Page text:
Gambling on climate change

Jan Erik Lane (Freiburg): The Global Contradiction of the 21rst Century. Robert O. Keohane (Princeton): The Global Politics of Climate Change: Challenge for Political Science. Alvin K Leong (Pace): Statehood Implications for Island Nations Endangered by Climate Change. Rosemary Lyster (Sydney): Protecting the Human Rights of Climate Displaced Persons: The Promise and Limits of the United Nations Framework Convention on Climate Change. Carmen G. Gonzalez (Seattle): Environmental Justice, Human

Paper Trail

Editorial staffers at Gawker Media are trying to unionize: “The online media industry makes real money. It’s now possible to find a career in this industry, rather than just a fleeting job. An organized work force is part of growing up.” Asked for a response by Capital, Gawker owner and CEO Nick Denton was “intensely


The Cartography of Crime

Margaret EbyIn a noir novel, the cityscape is as crucial as the crime spree, and investigators like Raymond Chandler's Philip Marlowe and Dashiell Hammett's Sam Spade are our sleep-deprived, chain-smoking, gin-soaked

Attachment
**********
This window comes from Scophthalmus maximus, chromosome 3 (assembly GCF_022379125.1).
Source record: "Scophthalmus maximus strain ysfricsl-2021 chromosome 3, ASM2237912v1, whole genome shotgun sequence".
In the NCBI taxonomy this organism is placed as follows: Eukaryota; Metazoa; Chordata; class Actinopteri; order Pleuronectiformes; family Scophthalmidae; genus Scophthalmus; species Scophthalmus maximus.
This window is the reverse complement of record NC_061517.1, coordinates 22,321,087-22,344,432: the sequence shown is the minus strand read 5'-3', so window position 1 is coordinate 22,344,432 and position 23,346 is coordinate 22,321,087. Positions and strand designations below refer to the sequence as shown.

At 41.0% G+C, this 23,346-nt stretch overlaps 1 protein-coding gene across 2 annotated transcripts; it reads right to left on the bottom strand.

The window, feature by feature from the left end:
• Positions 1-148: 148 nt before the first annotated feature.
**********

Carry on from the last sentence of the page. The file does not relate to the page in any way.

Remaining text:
Daily Review

The Dead Lands

Mass death and destruction are unfortunate, but fiction writers find them nifty all the same. And if the last few years have seen an especially strong renaissance of apocalyptic literature, Benjamin Percy's impressive new outing, The Dead Lands, takes the form into its mannerist phase. Loosely adapting Lewis and Clark's journey west, the book opens in what was once St. Louis. A century and a half have passed since humanity was ravaged by a pandemic.


Jacob Rubin

Writing fiction about an impersonator is like playing Russian roulette with an allegory gun. Those who survive, whose books don't lapse into neat parables of the process of writing, tend to be brilliant. Examples include George Saunders (CivilWarLand in Bad Decline), Tom McCarthy (Remainder), and Pynchon (the reenactment of Alpdrucken in Gravity's Rainbow). The latest is Jacob Rubin, with his new novel The Poser, about the rise and fall of a gifted impressionist.


Dennis Cooper's Haunted HTML Novel

Paige K. Bradley

You could call Dennis Cooper's new HTML novel, Zac’s Haunted House, many things: net art, a glorified Tumblr, a visual novel, a mood board, or a dark night of the Internet's soul. It has just a few words—the chapter titles and a few subtitles embedded in some of the gifs—but it still very clearly belongs to Cooper’s own haunted oeuvre, capable of evoking powerful and gnarled emotions.